A FILM student's drunken night out turned into a horror after "two minutes of madness".

At Glasgow Sheriff Court, teenagers Gabriel Martin and George Prince pleaded guilty to committing assault in Sauchiehall Street on August 18, 2016.

The fiscal depute told the court that it was around 4.20am when Prince, 19, came into contact with a group of males that had also been out on the lash and were now waiting to be picked up by their taxi.

For no reason, Prince began to assault the complainers.

He pushed one on the body, forcing him backwards. The attack was stopped when Prince was restrained, but he quickly broke free and pushed another man.

Prince was again restrained, but continued to wave his arms, shout and make remarks towards the complainers.

He began to throw punches, landing one on his first victim's face. He then chased his second victim along the street and punched him repeatedly on the head.

At this point Martin – a friend of Prince – got involved. He threw a punch at another complainer, knocking him to the ground. His victim, who was confused as to why he was assaulted, got back on his feet but was skelped by Martin another three times.

The incident was swiftly brought to a conclusion by 4.22am.

Martin's victim was then rushed to Glasgow Royal before being admitted to the Queen Elizabeth University Hospital for a fracture to his lower jaw. The victim's jaw was found to be broken in two places, which required plates to fix.

Both Prince and Martin were later arrested, but made no reply to their caution and charge.

In defence for Martin, Ms McTaggart claimed that her client's violence was "entirely out of character".

Sheriff Campbell stressed that it was extremely lucky the men were not in the High Court for culpable homicide as they could have killed someone – highlighting a case where someone had died from a single punch.

Ms McTaggart agreed: "And that harsh reality has not been lost on my client. This young man has struggled enormously with the weight of his actions."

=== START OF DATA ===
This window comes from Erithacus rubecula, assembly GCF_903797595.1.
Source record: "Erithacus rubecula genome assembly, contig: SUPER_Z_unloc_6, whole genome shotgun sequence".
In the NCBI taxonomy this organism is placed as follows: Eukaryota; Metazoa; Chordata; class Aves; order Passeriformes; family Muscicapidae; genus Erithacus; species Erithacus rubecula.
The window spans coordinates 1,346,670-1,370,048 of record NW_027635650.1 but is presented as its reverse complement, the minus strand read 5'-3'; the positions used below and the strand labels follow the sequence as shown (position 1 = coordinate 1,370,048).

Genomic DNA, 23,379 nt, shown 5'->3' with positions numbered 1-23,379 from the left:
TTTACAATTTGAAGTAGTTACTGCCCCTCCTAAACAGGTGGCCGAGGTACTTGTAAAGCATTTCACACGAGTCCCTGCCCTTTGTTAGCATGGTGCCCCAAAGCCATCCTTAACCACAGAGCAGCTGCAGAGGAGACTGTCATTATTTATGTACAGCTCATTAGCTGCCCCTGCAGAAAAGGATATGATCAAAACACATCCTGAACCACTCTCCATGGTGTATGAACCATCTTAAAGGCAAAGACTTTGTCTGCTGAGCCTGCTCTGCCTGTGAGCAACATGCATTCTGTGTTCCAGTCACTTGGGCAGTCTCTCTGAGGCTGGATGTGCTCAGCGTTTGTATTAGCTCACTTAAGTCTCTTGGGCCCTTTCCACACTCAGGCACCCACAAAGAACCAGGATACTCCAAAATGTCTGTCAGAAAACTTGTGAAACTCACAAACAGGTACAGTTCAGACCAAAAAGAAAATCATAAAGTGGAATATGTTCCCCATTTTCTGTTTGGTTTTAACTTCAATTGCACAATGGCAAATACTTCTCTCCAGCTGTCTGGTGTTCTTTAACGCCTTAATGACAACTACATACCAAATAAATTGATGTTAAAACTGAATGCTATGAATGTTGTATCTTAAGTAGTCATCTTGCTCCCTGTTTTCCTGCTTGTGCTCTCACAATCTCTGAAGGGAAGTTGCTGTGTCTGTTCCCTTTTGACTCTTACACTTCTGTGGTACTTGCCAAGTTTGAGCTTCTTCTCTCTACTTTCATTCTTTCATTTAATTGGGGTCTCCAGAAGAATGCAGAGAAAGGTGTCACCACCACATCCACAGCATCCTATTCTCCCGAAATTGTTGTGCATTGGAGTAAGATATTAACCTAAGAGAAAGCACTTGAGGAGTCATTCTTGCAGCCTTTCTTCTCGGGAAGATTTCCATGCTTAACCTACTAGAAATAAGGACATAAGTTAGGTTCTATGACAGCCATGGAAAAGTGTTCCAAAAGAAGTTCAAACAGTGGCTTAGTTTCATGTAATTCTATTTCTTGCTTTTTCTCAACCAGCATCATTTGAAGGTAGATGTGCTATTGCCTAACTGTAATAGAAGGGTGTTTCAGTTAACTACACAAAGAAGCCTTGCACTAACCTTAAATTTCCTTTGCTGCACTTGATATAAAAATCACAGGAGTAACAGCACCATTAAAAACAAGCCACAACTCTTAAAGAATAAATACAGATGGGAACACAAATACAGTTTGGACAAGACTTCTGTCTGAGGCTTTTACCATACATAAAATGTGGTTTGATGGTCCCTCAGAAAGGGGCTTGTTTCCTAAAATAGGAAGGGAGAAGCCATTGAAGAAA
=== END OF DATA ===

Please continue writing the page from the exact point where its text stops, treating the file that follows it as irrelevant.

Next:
Martin, who now suffers from depression due to his actions, was said to be a promising young man from a happy and stable family. Although studying film and Spanish, it was noted that his conviction will affect any future travel plans.

Ms McTaggart added that Martin initially did not get involved and was at the back of the group, but when he did jump in it was only for a matter of seconds. Recognising the impact of his behaviour, the teenager had saved £1,500 and was keen to compensate for his actions.

In defence for Prince, it was explained that the accused had been out watching a footie game before meeting up with friends to continue drinking into the early hours.

Intoxicated, Prince had split up from his pals when he first came across the complainers. Although friendly at the beginning, the atmosphere changed and he became apprehensive so he called his mates who then joined him.

After viewing the CCTV, Prince pleaded guilty. He described his condition as "hyped up" and was "very ashamed and very sorry".

His lawyer added: "He's very sorry he dragged his friend Gabriel into it."

Also from a good and stable background, Prince's family were said to be disappointed in his actions.

It was noted that Prince was a volunteer football coach, which may have to come to an end due to the disclosure of his criminal record.

Sheriff Campbell told the teens that they will both suffer the consequences of those "two minutes of madness" for the rest of their lives.

He sentenced Martin, of Partickhill Road, to a Community Payback Order with 175 hours of unpaid work to be completed within nine months as a direct alternative to custody. Martin was also handed a Compensation Order for £1,500.

Sheriff Campbell scolded Prince: "Your actions led to your friend being in the position he finds himself in."

Prince, of Beechwood Drive, was thereafter fined £680.